For decades, there has always been a stigma against mental health. Around one in four people will experience a mental disorder at least one point in their lives, according to the World Health Organization. However, only a third of these people will seek professional help. The other two-thirds never seek aid due to reasons like stigma, discrimination, or inaccessible mental health care in their area.
The statistics are similar in the UK. Around 25 percent of people will experience a mental health disorder, while only one in six people in England will report a mental health disorder in any week. These are solely based on reported cases, and it’s highly likely that many remain undiagnosed.
Luckily, there’s a growing movement that seeks to change the way the public sees mental health disorders. Mental health advocates are everyday people who, despite not being professionals like psychiatrists and psychologists, want the public to understand that it’s okay to seek professional help for their problems. Here’s how you can become a mental health advocate.
Don’t Invalidate What People Are Feeling
One of the reasons many people don’t get the professional help they need is because their symptoms are downplayed. For example, people experiencing depression may find a lack of energy or interest to get out of bed or perform their everyday tasks. Some people may not see this as a mental disorder and simply claim that that person is lazy or dramatic.
Mental health advocates recognize that mental health disorders affect a person’s ability to function normally. If a person seems distracted or irritable or just acts differently than usual, don’t call them lazy, rude, or attention-seeking as their change in behaviour may be due to them coping with their illness.
Get Involved in the Mental Health Community
You don’t have to be a psychiatrist, psychologist, or professional counsellor to become a person helping the mental health community. For instance, you can volunteer for mental health organisations, donate to fundraisers helping mental health patients, and keep up on the latest news and videos on psychology training for professionals. Through these ways, you can help the community end the stigma against mental health while staying updated on the latest techniques professionals are using to treat those who need help.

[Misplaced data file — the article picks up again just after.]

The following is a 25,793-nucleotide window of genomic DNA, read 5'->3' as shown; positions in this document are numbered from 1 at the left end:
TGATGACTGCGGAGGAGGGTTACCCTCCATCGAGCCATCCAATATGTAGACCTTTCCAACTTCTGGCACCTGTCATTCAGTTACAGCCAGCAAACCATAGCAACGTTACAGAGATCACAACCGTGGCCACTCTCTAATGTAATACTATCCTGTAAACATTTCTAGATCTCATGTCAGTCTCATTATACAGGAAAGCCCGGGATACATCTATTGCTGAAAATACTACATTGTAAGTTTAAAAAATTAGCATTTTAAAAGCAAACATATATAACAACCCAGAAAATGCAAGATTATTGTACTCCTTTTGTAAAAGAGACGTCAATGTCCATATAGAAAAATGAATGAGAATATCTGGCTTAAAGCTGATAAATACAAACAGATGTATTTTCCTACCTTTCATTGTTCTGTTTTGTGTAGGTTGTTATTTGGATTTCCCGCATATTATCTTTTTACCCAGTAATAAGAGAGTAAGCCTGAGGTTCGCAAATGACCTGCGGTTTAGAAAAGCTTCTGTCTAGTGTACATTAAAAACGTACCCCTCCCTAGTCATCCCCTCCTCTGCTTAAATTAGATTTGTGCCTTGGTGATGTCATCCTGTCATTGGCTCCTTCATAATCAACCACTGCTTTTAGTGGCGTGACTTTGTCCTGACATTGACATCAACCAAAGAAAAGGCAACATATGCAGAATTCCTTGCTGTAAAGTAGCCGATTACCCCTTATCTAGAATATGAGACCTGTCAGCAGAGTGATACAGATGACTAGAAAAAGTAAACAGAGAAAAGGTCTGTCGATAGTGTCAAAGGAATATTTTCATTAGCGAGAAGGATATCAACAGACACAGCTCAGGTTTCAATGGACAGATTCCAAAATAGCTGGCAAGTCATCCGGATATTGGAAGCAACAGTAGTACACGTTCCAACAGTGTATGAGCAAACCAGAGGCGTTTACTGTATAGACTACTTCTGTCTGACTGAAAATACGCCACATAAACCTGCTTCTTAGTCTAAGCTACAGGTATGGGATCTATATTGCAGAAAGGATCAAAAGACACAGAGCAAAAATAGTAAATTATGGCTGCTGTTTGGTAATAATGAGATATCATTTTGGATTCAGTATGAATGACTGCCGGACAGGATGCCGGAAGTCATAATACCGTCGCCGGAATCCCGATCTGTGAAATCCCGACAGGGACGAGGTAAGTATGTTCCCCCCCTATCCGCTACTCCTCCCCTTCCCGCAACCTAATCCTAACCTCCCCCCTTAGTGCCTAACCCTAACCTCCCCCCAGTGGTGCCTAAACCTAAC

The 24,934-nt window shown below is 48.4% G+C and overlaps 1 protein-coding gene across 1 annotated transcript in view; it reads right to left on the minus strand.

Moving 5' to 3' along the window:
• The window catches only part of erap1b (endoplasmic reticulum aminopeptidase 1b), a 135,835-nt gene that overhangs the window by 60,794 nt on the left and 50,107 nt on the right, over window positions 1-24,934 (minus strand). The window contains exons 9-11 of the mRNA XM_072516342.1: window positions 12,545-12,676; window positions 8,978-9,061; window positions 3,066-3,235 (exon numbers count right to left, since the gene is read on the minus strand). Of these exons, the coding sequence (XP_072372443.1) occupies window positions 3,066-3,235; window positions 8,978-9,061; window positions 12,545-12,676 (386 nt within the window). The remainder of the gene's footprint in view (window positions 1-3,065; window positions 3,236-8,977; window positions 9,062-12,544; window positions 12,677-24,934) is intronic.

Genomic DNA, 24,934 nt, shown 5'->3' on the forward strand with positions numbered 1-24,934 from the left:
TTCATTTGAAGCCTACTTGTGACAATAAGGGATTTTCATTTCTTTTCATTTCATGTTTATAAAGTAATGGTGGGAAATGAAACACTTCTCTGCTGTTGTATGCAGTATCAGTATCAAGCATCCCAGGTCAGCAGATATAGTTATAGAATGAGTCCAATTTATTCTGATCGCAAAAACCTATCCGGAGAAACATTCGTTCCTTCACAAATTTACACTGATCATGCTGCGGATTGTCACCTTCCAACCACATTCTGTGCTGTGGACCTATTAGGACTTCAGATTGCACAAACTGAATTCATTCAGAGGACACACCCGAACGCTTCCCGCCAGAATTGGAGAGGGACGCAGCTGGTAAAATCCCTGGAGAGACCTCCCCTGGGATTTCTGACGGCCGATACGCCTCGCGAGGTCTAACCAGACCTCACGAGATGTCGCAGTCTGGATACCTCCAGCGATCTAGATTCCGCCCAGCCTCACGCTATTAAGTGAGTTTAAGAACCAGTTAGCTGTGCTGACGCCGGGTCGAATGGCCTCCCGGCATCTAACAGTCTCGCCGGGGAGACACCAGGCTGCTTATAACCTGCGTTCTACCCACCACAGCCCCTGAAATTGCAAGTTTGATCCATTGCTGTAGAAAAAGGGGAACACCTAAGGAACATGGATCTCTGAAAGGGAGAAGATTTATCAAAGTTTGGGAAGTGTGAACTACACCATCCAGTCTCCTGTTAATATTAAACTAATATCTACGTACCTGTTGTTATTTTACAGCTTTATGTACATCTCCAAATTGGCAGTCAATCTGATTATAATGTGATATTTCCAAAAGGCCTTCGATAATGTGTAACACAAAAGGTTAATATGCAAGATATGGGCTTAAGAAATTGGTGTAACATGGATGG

Educate Others and Speak Up
One of the reasons the stigma of mental health persists is because many people still believe in the myths about mental illnesses. For example, you may hear someone say that a person who claims to have a mental illness is violent or merely claiming to have a condition for attention. As a mental health advocate, it’s your responsibility to speak up and educate them appropriately about the myth.
To properly educate others, you will need to read up on mental health statistics and the current state of mental health in the country. Many organisations provide these numbers online, which is why it’s a good idea to stay updated and follow mental health organisations and their social media platforms.
Share Your Story
Many people choose to believe they don’t have a mental illness because they might think that these conditions have no cure and they’ll have to live with the stigma of their situation for the rest of their lives. That isn’t the case; many people who have overcome their mental illness have gone on to be mental health advocates for others.
If you want to be a mental health advocate because of your experience, it can help you and others to share your experience of what it’s like getting help. You don’t have to share the sensitive information in your experience, but by sharing your story of recovery to others, you can help convince them to seek help as well.
Mental health advocates can help erase the stigma against mental health illnesses and the need for seeking professional help. It is a noble cause any everyday person can join and volunteer to help change the way the public sees mental health.